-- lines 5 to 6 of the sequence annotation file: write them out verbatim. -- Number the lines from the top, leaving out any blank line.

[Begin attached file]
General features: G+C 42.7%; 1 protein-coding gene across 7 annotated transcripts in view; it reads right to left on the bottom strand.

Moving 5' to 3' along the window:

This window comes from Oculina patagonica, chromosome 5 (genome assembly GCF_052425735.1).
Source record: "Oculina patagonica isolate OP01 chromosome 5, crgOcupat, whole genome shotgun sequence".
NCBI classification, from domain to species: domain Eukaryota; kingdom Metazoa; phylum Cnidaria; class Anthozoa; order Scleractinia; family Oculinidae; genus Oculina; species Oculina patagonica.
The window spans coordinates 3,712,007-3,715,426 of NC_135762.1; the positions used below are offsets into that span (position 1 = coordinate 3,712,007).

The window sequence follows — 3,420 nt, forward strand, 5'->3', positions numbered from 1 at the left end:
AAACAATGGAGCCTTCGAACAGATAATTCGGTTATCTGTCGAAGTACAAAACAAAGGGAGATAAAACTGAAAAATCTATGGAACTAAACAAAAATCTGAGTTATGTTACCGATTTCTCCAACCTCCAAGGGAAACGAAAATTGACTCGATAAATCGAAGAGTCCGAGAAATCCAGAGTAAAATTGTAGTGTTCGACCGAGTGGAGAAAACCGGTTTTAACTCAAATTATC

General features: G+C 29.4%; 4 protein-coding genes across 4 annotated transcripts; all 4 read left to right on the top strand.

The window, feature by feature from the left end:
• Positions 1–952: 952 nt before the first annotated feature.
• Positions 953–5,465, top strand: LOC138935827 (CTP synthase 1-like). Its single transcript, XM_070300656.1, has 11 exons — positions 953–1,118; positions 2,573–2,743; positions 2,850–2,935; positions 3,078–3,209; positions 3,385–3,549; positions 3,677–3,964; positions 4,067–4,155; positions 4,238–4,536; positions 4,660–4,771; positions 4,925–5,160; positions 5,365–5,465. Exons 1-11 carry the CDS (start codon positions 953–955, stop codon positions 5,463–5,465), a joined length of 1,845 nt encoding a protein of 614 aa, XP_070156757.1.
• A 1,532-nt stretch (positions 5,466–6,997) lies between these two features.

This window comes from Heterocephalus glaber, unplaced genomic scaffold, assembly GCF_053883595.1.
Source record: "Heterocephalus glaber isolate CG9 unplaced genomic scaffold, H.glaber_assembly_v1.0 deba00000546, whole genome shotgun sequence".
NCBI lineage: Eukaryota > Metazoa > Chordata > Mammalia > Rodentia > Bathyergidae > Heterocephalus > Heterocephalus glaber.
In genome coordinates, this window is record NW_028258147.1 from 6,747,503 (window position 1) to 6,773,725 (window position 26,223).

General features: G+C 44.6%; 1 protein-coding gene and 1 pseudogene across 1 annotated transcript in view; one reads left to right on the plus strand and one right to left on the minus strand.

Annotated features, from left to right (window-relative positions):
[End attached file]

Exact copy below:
NCBI classification, from domain to species: domain Eukaryota; kingdom Metazoa; phylum Cnidaria; class Anthozoa; order Scleractinia; family Oculinidae; genus Oculina; species Oculina patagonica.
The window spans coordinates 3,712,007-3,715,426 of NC_135762.1; the positions used below are offsets into that span (position 1 = coordinate 3,712,007).